FENOFIBRATE- fenofibrate tablet, film coated
Fenofibrate tablets are indicated as adjunctive therapy to diet to reduce elevated low-density lipoprotein cholesterol (LDL-C), total cholesterol (Total-C), Triglycerides and apolipoprotein B (Apo B), and to increase high-density lipoprotein cholesterol (HDL-C) in adult patients with primary hypercholesterolemia or mixed dyslipidemia.
Fenofibrate tablets are also indicated as adjunctive therapy to diet for treatment of adult patients with severe hypertriglyceridemia. Improving glycemic control in diabetic patients showing fasting chylomicronemia will usually obviate the need for pharmacologic intervention.
Markedly elevated levels of serum triglycerides (e.g. > 2,000 mg/dL) may increase the risk of developing pancreatitis. The effect of fenofibrate therapy on reducing this risk has not been adequately studied.
Fenofibrate at a dose equivalent to 160 mg of fenofibrate tablets was not shown to reduce coronary heart disease morbidity and mortality in a large, randomized controlled trial of patients with type 2 diabetes mellitus [see Warnings and Precautions (5.1)].
Patients should be placed on an appropriate lipid-lowering diet before receiving fenofibrate tablets, and should continue this diet during treatment with fenofibrate tablets. Fenofibrate tablets should be given with meals, thereby optimizing the bioavailability of the medication.
The initial treatment for dyslipidemia is dietary therapy specific for the type of lipoprotein abnormality. Excess body weight and excess alcoholic intake may be important factors in hypertriglyceridemia and should be addressed prior to any drug therapy. Physical exercise can be an important ancillary measure. Diseases contributory to hyperlipidemia, such as hypothyroidism or diabetes mellitus should be looked for and adequately treated. Estrogen therapy, thiazide diuretics and beta-blockers, are sometimes associated with massive rises in plasma triglycerides, especially in subjects with familial hypertriglyceridemia. In such cases, discontinuation of the specific etiologic agent may obviate the need for specific drug therapy of hypertriglyceridemia. Lipid levels should be monitored periodically and consideration should be given to reducing the dosage of fenofibrate tablets if lipid levels fall significantly below the targeted range.
Therapy should be withdrawn in patients who do not have an adequate response after two months of treatment with the maximum recommended dose of 160 mg once daily.
The initial dose of fenofibrate tablets is 160 mg once daily.
The initial dose is 54 to 160 mg per day. Dosage should be individualized according to patient response, and should be adjusted if necessary following repeat lipid determinations at 4 to 8 week intervals. The maximum dose is 160 mg once daily.
Treatment with fenofibrate tablets should be initiated at a dose of 54 mg per day in patients having mild to moderately impaired renal function, and increased only after evaluation of the effects on renal function and lipid levels at this dose. The use of fenofibrate tablets should be avoided in patients with severe renal impairment [see Use in Specific Populations (8.6) and Clinical Pharmacology (12.3)].
Dose selection for the elderly should be made on the basis of renal function [see Use in Specific Populations (8.5)].
- 54 mg are white to off-white, oval-shaped, biconvex, film-coated tablets, debossed with “RX900 ” on one side and plain on the other side.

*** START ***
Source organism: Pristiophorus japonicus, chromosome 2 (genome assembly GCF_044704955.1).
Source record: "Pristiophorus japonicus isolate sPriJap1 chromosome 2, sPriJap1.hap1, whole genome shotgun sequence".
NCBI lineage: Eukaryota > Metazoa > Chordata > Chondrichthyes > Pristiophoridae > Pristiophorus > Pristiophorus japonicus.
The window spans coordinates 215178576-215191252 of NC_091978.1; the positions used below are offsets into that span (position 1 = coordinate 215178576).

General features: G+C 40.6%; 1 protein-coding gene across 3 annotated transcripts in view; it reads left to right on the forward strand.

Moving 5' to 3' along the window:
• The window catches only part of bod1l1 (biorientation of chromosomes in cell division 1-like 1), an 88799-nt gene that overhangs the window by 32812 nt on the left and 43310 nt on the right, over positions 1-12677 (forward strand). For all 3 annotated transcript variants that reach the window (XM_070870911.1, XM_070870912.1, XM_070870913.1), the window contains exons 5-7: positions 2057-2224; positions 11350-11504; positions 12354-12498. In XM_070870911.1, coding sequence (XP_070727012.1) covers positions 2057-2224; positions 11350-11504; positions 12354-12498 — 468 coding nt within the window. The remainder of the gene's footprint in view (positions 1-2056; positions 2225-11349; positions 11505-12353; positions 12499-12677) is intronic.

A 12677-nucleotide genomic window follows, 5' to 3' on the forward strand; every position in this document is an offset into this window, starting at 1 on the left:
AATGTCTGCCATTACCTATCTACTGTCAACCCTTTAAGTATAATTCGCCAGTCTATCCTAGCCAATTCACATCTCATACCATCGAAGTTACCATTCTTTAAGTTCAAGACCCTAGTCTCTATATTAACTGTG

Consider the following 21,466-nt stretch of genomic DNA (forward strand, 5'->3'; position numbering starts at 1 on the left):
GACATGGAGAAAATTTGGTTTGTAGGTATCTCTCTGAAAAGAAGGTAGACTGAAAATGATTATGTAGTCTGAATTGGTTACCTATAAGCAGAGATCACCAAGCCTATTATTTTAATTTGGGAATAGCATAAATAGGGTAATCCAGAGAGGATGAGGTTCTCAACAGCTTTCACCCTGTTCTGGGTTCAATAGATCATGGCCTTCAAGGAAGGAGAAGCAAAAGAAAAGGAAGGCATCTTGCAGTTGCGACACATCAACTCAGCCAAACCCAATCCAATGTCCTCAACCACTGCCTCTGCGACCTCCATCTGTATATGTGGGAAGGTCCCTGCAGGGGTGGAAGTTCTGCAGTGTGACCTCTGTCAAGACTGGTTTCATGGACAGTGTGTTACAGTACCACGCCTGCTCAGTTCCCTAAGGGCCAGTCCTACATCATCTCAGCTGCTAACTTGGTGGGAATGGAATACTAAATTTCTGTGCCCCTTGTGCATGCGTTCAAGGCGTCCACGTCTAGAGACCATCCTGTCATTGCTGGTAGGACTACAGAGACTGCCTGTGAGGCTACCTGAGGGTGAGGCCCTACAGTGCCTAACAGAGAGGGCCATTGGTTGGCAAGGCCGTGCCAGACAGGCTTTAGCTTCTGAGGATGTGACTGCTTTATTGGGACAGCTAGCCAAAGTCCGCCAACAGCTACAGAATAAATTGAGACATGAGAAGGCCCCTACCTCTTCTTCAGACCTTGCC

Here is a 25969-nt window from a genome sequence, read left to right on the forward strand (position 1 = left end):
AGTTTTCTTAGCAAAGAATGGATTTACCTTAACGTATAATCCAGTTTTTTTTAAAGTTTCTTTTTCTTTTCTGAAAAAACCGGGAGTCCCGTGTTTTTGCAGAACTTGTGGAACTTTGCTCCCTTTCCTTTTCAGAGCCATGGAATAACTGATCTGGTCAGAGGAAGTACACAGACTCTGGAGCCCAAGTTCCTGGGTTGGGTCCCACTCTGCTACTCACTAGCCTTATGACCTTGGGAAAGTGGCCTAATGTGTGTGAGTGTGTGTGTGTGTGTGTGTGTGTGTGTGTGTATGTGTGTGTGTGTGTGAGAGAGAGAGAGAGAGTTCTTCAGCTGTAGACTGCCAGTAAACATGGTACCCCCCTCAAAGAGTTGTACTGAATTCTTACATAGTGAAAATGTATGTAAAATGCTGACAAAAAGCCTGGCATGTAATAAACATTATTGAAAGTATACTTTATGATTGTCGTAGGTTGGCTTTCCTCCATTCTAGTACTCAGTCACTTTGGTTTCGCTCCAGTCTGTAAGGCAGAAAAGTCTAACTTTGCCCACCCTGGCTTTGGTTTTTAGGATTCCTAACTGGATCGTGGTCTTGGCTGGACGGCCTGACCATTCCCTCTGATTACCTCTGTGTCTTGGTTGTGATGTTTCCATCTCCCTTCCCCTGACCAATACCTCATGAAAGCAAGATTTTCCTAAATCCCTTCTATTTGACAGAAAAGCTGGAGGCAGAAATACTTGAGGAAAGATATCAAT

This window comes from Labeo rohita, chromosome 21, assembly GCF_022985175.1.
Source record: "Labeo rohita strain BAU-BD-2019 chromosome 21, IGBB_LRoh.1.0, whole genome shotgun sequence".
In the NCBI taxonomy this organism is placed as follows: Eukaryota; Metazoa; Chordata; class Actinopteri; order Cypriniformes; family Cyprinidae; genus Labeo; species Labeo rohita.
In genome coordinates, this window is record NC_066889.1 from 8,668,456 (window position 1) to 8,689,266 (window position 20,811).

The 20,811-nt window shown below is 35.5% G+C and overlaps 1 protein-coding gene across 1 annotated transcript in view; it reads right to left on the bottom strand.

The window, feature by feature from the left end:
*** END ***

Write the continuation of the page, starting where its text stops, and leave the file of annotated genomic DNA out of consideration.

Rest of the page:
- 160 mg are white to off-white, oval-shaped, biconvex, film-coated tablets, debossed with “RX901 ” on one side and plain on the other side.
Fenofibrate is contraindicated in:
- patients with severe renal impairment, including those receiving dialysis [see Clinical Pharmacology (12.3)].
- patients with active liver disease, including those with primary biliary cirrhosis and unexplained persistent liver function abnormalities [see Warnings and Precautions (5.2)].
- patients with preexisting gallbladder disease [see Warnings and Precautions (5.5)].
- nursing mothers [see Use in Specific Populations (8.2)]
- patients with known hypersensitivity to fenofibrate or fenofibric acid [see Warnings and Precautions (5.9)].
The effect of fenofibrate on coronary heart disease morbidity and mortality and non-cardiovascular mortality has not been established.
The Action to Control Cardiovascular Risk in Diabetes Lipid (ACCORD Lipid) trial was a randomized placebo-controlled study of 5518 patients with type 2 diabetes mellitus on background statin therapy treated with fenofibrate. The mean duration of follow-up was 4.7 years. Fenofibrate plus statin combination therapy showed a non-significant 8% relative risk reduction in the primary outcome of major adverse cardiovascular events (MACE), a composite of non-fatal myocardial infarction, non-fatal stroke, and cardiovascular disease death (hazard ratio [HR] 0.92, 95% CI 0.79 to 1.08) (p = 0.32) as compared to statin monotherapy. In a gender subgroup analysis, the hazard ratio for MACE in men receiving combination therapy versus statin monotherapy was 0.82 (95% CI 0.69 to 0.99), and the hazard ratio for MACE in women receiving combination therapy versus statin monotherapy was 1.38 (95% CI 0.98 to 1.94) (interaction p = 0.01). The clinical significance of this subgroup finding is unclear.
The Fenofibrate Intervention and Event Lowering in Diabetes (FIELD) study was a 5-year randomized, placebo-controlled study of 9795 patients with type 2 diabetes mellitus treated with fenofibrate. Fenofibrate demonstrated a non-significant 11% relative reduction in the primary outcome of coronary heart disease events (hazard ratio [HR] 0.89, 95% CI 0.75 to 1.05, p = 0.16) and a significant 11% reduction in the secondary outcome of total cardiovascular disease events (HR 0.89 [0.80 to 0.99], p = 0.04). There was a non-significant 11% (HR 1.11 [0.95, 1.29], p = 0.18) and 19% (HR 1.19 [0.90, 1.57], p = 0.22) increase in total and coronary heart disease mortality, respectively, with fenofibrate as compared to placebo.